1. Request for participation on consultations which are then ignored – despite the time and effort put into such participation – is deeply distracting and resource intensive.  This diverts resource away from the core purpose of providers to teach and support their students, as they feel required to respond despite mounting evidence through experience that the feedback will not be taken on board. Alongside of the need to produce reports and participate in unwieldy regulatory exercises this takes resource away from students and seems contradictory to the core purpose of the OfS as we understand it. Ignoring the outcome of consultative processes has left the sector feeling disempowered to the extent that we now ask ourselves whether it is worth engaging in the consultation. One example of this is seen in the consultation regarding NSS questions. In its report on this consultation OfS quotes at paragraph 80: ‘Most of the responses disagreed with the proposal to remove the summative question for England (Q27 Overall Satisfaction). Many thought this was a useful question that enabled students to feedback holistically on their experience.’ The data showed that over 90% of respondents disagreed with this aspect however at paragraph 98 the OfS’s final decision was ‘Therefore, we have decided not to retain a summative question in any form for England’ which represents a complete disregard for the majority opinion. This is significant as the changes are for England only and there is now a disconnect with NSS as operated in the devolved nations, which cannot serve students well.  Similarly in the final TEF consultation document it acknowledges throughout that the sector was critical of proposals but decided to ignore this criticism. As one example, see paras 101 to 114 which discusses educational gain. The argument here is that there is no definition with which to work and the sector suggestion was to wait for this to be developed before introducing it: OfS chose to implement educational gain in the 2023 TEF and asked institutions to define their own and to suggest how they were going to measure it.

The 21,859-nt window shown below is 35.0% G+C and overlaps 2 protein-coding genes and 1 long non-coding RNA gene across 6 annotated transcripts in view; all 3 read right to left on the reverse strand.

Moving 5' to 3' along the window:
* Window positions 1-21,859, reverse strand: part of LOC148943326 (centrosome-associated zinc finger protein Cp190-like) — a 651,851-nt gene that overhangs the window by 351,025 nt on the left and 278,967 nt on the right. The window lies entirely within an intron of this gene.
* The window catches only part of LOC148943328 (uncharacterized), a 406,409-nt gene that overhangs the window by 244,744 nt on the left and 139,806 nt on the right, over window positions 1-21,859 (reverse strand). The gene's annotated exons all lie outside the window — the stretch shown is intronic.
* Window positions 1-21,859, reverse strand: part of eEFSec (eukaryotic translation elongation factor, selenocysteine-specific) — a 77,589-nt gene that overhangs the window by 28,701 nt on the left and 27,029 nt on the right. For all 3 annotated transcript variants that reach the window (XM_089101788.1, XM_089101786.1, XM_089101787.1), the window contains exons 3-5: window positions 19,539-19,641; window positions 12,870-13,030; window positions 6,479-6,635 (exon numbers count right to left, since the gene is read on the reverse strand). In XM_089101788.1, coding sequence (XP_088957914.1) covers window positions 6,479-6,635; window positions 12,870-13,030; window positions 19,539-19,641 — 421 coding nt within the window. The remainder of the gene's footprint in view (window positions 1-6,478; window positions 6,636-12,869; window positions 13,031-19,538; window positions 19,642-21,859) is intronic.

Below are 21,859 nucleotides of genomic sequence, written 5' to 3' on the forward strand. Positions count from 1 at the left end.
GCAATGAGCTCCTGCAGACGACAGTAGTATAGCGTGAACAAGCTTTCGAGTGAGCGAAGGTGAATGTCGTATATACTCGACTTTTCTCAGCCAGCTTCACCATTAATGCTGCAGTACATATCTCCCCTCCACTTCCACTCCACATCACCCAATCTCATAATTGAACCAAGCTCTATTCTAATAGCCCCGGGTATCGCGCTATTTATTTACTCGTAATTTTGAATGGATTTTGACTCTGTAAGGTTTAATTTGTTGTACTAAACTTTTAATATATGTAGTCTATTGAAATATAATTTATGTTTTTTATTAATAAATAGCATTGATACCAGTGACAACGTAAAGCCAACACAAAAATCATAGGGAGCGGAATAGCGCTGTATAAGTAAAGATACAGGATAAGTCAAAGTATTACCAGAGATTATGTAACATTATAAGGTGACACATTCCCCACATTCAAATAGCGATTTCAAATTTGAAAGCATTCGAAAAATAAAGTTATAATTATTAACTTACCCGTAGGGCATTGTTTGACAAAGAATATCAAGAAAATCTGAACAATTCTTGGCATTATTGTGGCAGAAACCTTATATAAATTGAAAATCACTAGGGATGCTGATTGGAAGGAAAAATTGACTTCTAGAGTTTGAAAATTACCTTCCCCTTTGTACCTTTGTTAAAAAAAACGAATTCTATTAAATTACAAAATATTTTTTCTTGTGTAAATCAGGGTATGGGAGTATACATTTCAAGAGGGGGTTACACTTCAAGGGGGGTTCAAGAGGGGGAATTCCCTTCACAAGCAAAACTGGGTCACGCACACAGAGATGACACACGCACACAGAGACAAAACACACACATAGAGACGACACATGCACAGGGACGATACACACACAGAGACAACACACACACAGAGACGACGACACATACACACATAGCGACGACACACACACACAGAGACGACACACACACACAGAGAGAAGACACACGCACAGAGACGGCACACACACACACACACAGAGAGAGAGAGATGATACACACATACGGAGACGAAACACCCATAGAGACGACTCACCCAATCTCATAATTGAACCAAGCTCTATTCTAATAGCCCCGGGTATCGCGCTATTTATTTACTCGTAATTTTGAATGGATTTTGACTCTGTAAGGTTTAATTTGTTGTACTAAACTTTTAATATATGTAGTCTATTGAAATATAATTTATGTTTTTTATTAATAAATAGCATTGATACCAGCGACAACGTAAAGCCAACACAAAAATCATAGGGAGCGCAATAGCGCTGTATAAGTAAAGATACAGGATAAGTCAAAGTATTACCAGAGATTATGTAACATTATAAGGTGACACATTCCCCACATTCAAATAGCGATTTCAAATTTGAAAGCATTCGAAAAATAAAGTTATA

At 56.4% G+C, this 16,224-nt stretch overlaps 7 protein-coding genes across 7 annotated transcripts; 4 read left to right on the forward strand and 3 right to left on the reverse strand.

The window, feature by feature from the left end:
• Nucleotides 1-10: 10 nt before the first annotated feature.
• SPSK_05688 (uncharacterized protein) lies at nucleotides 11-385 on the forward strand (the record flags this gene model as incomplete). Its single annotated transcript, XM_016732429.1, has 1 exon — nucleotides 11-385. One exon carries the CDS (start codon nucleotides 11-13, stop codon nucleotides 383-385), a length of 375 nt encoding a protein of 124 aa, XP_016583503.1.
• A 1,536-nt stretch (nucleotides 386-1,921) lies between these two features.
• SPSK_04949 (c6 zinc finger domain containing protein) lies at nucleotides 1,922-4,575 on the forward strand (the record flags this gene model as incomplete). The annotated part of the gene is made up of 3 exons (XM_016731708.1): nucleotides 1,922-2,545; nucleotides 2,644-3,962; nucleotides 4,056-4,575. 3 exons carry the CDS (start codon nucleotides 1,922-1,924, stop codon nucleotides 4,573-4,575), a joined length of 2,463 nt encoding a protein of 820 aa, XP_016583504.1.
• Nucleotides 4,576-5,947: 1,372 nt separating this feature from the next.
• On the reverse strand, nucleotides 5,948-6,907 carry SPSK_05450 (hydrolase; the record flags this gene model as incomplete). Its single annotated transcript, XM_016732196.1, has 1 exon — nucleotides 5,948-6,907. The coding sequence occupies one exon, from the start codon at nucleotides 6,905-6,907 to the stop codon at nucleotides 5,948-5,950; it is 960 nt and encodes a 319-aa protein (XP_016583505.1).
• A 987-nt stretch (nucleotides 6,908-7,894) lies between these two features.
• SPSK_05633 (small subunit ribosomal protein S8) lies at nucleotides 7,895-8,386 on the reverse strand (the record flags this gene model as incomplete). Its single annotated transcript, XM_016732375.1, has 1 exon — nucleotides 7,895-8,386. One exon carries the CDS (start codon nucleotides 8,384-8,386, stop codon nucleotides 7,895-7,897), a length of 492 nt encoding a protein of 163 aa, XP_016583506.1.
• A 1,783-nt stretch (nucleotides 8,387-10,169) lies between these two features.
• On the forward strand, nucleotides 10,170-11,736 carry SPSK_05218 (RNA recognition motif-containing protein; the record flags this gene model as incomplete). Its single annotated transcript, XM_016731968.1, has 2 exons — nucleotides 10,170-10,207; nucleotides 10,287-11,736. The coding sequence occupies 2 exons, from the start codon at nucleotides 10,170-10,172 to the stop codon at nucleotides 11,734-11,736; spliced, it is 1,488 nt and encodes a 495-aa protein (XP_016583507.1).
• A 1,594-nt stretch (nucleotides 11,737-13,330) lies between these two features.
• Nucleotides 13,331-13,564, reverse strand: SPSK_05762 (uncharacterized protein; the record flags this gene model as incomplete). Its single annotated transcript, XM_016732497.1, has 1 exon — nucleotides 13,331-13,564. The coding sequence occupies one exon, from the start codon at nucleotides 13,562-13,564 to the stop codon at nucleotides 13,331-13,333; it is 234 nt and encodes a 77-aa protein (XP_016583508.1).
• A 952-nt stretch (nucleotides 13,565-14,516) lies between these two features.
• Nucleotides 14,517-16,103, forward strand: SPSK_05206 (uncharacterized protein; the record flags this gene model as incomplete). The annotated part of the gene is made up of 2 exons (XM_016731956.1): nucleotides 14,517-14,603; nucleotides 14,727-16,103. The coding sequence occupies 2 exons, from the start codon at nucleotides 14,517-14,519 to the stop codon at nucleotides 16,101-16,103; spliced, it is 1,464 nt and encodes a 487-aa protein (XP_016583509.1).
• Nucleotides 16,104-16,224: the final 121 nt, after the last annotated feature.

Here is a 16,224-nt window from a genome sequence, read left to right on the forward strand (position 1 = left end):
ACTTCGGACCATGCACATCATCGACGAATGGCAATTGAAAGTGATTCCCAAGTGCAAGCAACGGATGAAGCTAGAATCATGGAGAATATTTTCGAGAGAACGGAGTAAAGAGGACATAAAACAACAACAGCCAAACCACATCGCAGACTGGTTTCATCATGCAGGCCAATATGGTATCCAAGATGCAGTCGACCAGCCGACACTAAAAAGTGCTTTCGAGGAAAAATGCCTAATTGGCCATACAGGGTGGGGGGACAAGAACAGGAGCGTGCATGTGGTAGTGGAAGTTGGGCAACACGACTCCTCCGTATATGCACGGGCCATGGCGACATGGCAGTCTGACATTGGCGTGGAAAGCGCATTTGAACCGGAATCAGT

We would argue that if we as a University responded to consultations with our stakeholders (our students) in the way that OfS responses to consultations with the HE Sector, we would be rightly criticised for ignoring stakeholder voice.


  1. Metrics introduced to evaluate HEIs do nothing to enhance the quality of HE provision. There is very little focus on the quality of provision beyond the use of proxy metrics via TEF, and no focus on quality enhancement which has served the sector well in the past. This is one symptom of the metrics driven approach.


  1. There are contradictions baked into the OfS systems. Recently released Key Performance Measures on the one hand signal providers should work with students to help them attain good degree outcomes, yet on the other, criticises institutions for high proportion of first-class degrees. There has been significant focus on improving teaching and learning over the past ten years, which surely should lead to improvement in student performance. This also undermines the hard work students put into achieving high degree outcomes, and discredits any work institutions are doing to remove attainment gaps.